The development of a personal data licence may aid the creation of data cooperatives but the form of the licence and the mechanism for compliance might be weakened without an underpinning regulatory framework. At present there is a certain level of cynicism around voluntary codes of practice where power imbalances exist between stakeholders. The lack of legislation might also create a chilling effect on the ability of data cooperatives to gain the trust of their membership.

Data empowerment is promoted in Project VRM (Vendor Relation Management) developed by Doc Searls at Harvard University. The ability for an individual to have control over their data is an integral component of developing an open market for personal data-based services and theoretically giving more choice. The criticism voiced about midata and Project VRM is that they are too individualistic and focus on economic rather than social transaction with ethical aims. Even with these criticisms the development of a market logic to enable large organisations to engage with the process of individual data empowerment might be beneficial for the long term aims of data cooperatives and for the development of innovative service for social good.

Ultimately if the individual isn’t able to have control over their data or the data derived from them then the function of the cooperative would be inhibited.

Creating value from data

It could emerge that scale could dictate the eventual form of the data cooperative. Many potential clients of a data cooperative might require this, which would see the need to build a data asset that contained upwards of 500,000 users. The Good Data cooperative’s aim is to achieve this scale to become viable.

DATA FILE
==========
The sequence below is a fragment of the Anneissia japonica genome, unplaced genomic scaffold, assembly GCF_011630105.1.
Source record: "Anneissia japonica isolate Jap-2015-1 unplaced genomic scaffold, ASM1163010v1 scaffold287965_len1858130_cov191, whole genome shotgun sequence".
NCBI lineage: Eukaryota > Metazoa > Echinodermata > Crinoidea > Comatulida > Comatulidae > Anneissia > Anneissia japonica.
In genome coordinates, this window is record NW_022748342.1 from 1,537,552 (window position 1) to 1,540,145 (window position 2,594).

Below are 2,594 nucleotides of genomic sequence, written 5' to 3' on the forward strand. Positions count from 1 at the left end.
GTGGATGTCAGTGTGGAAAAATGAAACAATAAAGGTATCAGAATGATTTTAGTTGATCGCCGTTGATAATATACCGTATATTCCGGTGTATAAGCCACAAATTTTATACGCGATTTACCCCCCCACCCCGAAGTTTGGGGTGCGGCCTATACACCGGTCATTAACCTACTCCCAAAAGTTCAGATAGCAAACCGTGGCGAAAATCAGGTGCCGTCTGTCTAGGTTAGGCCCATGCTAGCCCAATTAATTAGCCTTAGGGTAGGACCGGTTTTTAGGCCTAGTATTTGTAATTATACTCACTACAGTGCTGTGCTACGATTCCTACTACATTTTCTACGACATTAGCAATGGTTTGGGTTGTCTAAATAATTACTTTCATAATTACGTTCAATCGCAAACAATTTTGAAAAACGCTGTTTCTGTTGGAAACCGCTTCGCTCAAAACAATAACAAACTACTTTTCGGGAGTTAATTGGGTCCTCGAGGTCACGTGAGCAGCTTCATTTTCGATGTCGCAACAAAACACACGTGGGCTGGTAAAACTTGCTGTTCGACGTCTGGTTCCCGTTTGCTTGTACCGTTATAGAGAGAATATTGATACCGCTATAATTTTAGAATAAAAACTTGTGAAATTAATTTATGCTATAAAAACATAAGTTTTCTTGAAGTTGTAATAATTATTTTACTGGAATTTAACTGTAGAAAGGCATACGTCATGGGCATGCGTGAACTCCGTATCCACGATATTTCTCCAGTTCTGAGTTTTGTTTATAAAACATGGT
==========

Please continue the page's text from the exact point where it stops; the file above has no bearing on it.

A challenge that all data cooperatives would face would be how they maintain a relationship with their membership so that service based upon, or value that is extracted from the data is not subject to unforeseen supply-side problems. If a data cooperative represented its membership and entered into licensing relationships with third party organisations on behalf of its membership, what would be reasonable for a client to expect, especially if individual members had the rights to revoke access to data at anytime? With larger scale data cooperatives this may not be too much of a problem as scale has the potential to damp down unforeseen effects. The Good Data proposes to get around these issues by only holding data for a limited amount of time essentially minimising disruptions in data supply by creating a buffer.

Smaller scale data cooperatives, especially ones that are created around single issues may have difficulty in engaging in activity that requires service guarantees. Developing a mechanism for federation, cumulatively creating data at scale might be a potential solution, but creating a federated system of consent may be more difficult to achieve. As suggested previously economic activity might be a low priority for such organisations where the main purpose might be to represent members and create the environment for informed service decisions.

The challenge facing federated data cooperatives and how they interact is undefined. It has been noted that building distributed and federated systems is difficult, and that centralised systems persist due to operational efficiencies. The advent of alternative forms of ‘block chain’ transaction could enable distributed organisations to coexist using ‘rules based’ or algorithmic democracy. But alternative transaction systems and currencies often face challenges when they interface with dominant and established forms of currency and value."

More Information

See also:

For more, see also the diigo bookmark collection on Data Ownership: